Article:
Jackson and the Spoils System
The spoils syste
President Jackson inaugurated what became known as the Spoils system. To the political victor came the right to apppoint people to all types of government jobs and fire those who previously held them.
The one phrase that stood out in Jackson’s inaugural address was his “Call for Reform. ” More specifically, Jackson was calling for reforming the structure of the positions and replacing employees in the government. Over the years, when presidents came into office, they only replaced the “top players” in government, (i. e. the cabinet members.) Even Thomas Jefferson, who was replacing the hated “Federalists” kept almost all those employed by the government in their jobs. However, President Jackson had other plans. He intended to engage in large scale “reform”. That meant removing many government employees, especially the Postmasters, and replacing them with people who were his political supporters. It was not the appointments that were remarkable, since Presidents had always appointed their supporters to positions; rather, it was the removals that were a great surprise. Jackson removed people who had long held their positions.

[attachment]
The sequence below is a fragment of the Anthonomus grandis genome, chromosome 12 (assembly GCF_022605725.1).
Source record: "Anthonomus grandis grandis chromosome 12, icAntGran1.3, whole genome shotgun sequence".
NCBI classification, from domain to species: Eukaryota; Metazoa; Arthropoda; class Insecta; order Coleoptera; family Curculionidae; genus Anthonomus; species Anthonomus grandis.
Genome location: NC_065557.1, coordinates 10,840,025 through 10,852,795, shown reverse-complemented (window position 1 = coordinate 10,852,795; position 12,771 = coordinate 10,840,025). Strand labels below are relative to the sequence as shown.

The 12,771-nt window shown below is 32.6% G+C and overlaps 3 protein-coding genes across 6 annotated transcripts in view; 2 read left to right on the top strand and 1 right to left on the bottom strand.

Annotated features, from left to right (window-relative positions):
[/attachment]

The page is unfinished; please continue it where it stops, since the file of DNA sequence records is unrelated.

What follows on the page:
To this day, it’s not known exactly how many government employees were replaced under Jackson, in what became known as “The Spoils System”. Though most historians believe the changes only affected 10 percent of the federal employees at the time. It would take until 1883, when the “Pendleton Civil Service Act” was passed before rank and file federal employees would be protected against being replaced by political appointees.